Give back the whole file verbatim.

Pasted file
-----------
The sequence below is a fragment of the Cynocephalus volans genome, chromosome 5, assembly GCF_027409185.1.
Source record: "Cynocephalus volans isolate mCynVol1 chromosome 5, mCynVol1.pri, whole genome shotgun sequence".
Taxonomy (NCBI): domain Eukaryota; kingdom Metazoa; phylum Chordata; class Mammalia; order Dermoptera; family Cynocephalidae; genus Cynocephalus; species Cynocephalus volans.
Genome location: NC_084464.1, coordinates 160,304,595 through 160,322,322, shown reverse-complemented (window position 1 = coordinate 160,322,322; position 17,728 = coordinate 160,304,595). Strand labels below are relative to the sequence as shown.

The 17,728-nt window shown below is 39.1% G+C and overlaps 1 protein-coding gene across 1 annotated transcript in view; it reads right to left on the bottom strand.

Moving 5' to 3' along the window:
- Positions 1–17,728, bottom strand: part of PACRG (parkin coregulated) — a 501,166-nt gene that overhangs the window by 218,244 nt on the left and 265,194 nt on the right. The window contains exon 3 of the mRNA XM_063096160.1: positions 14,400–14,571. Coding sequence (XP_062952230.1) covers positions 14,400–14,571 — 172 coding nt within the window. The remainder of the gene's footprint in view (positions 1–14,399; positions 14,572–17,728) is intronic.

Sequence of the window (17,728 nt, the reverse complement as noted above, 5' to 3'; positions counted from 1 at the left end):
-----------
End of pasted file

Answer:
The sequence below is a fragment of the Cynocephalus volans genome, chromosome 5, assembly GCF_027409185.1.
Source record: "Cynocephalus volans isolate mCynVol1 chromosome 5, mCynVol1.pri, whole genome shotgun sequence".
Taxonomy (NCBI): domain Eukaryota; kingdom Metazoa; phylum Chordata; class Mammalia; order Dermoptera; family Cynocephalidae; genus Cynocephalus; species Cynocephalus volans.
Genome location: NC_084464.1, coordinates 160,304,595 through 160,322,322, shown reverse-complemented (window position 1 = coordinate 160,322,322; position 17,728 = coordinate 160,304,595). Strand labels below are relative to the sequence as shown.

The 17,728-nt window shown below is 39.1% G+C and overlaps 1 protein-coding gene across 1 annotated transcript in view; it reads right to left on the bottom strand.

Moving 5' to 3' along the window:
- Positions 1–17,728, bottom strand: part of PACRG (parkin coregulated) — a 501,166-nt gene that overhangs the window by 218,244 nt on the left and 265,194 nt on the right. The window contains exon 3 of the mRNA XM_063096160.1: positions 14,400–14,571. Coding sequence (XP_062952230.1) covers positions 14,400–14,571 — 172 coding nt within the window. The remainder of the gene's footprint in view (positions 1–14,399; positions 14,572–17,728) is intronic.

Sequence of the window (17,728 nt, the reverse complement as noted above, 5' to 3'; positions counted from 1 at the left end):